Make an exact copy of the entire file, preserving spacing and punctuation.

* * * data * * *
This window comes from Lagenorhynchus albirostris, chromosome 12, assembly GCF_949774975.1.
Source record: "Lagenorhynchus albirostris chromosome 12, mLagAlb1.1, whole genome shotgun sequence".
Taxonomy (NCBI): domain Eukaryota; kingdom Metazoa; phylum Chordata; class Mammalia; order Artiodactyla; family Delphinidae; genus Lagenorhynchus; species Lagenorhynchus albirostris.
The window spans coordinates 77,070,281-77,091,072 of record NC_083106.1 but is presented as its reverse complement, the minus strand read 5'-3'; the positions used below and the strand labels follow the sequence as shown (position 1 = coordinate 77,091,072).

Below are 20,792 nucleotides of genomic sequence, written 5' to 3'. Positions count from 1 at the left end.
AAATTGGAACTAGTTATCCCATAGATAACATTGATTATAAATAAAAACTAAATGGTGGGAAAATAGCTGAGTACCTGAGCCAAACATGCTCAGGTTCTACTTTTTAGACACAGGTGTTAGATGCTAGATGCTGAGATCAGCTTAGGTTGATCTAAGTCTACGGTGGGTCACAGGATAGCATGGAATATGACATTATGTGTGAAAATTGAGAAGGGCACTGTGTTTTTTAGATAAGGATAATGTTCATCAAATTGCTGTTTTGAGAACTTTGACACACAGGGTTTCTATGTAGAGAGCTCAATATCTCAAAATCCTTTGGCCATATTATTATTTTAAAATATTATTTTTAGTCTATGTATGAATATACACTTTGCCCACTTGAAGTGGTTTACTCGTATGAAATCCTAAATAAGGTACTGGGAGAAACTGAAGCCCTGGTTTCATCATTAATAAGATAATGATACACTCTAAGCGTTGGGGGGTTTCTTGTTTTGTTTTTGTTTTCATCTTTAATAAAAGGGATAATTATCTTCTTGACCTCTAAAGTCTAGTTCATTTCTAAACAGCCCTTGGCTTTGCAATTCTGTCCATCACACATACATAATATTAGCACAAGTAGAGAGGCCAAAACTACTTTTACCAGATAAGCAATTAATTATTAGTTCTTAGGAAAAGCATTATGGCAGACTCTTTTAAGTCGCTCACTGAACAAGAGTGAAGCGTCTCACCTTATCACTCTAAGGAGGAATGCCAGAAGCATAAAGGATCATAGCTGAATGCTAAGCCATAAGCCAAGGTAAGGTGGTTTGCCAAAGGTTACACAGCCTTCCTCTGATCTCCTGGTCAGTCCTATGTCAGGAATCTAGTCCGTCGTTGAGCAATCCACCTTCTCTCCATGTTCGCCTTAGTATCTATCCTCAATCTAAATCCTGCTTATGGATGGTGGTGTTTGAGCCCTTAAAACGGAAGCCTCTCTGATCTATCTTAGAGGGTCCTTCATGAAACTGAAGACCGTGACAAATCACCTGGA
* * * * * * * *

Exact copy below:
This window comes from Lagenorhynchus albirostris, chromosome 12, assembly GCF_949774975.1.
Source record: "Lagenorhynchus albirostris chromosome 12, mLagAlb1.1, whole genome shotgun sequence".
Taxonomy (NCBI): domain Eukaryota; kingdom Metazoa; phylum Chordata; class Mammalia; order Artiodactyla; family Delphinidae; genus Lagenorhynchus; species Lagenorhynchus albirostris.
The window spans coordinates 77,070,281-77,091,072 of record NC_083106.1 but is presented as its reverse complement, the minus strand read 5'-3'; the positions used below and the strand labels follow the sequence as shown (position 1 = coordinate 77,091,072).

Below are 20,792 nucleotides of genomic sequence, written 5' to 3'. Positions count from 1 at the left end.
AAATTGGAACTAGTTATCCCATAGATAACATTGATTATAAATAAAAACTAAATGGTGGGAAAATAGCTGAGTACCTGAGCCAAACATGCTCAGGTTCTACTTTTTAGACACAGGTGTTAGATGCTAGATGCTGAGATCAGCTTAGGTTGATCTAAGTCTACGGTGGGTCACAGGATAGCATGGAATATGACATTATGTGTGAAAATTGAGAAGGGCACTGTGTTTTTTAGATAAGGATAATGTTCATCAAATTGCTGTTTTGAGAACTTTGACACACAGGGTTTCTATGTAGAGAGCTCAATATCTCAAAATCCTTTGGCCATATTATTATTTTAAAATATTATTTTTAGTCTATGTATGAATATACACTTTGCCCACTTGAAGTGGTTTACTCGTATGAAATCCTAAATAAGGTACTGGGAGAAACTGAAGCCCTGGTTTCATCATTAATAAGATAATGATACACTCTAAGCGTTGGGGGGTTTCTTGTTTTGTTTTTGTTTTCATCTTTAATAAAAGGGATAATTATCTTCTTGACCTCTAAAGTCTAGTTCATTTCTAAACAGCCCTTGGCTTTGCAATTCTGTCCATCACACATACATAATATTAGCACAAGTAGAGAGGCCAAAACTACTTTTACCAGATAAGCAATTAATTATTAGTTCTTAGGAAAAGCATTATGGCAGACTCTTTTAAGTCGCTCACTGAACAAGAGTGAAGCGTCTCACCTTATCACTCTAAGGAGGAATGCCAGAAGCATAAAGGATCATAGCTGAATGCTAAGCCATAAGCCAAGGTAAGGTGGTTTGCCAAAGGTTACACAGCCTTCCTCTGATCTCCTGGTCAGTCCTATGTCAGGAATCTAGTCCGTCGTTGAGCAATCCACCTTCTCTCCATGTTCGCCTTAGTATCTATCCTCAATCTAAATCCTGCTTATGGATGGTGGTGTTTGAGCCCTTAAAACGGAAGCCTCTCTGATCTATCTTAGAGGGTCCTTCATGAAACTGAAGACCGTGACAAATCACCTGGA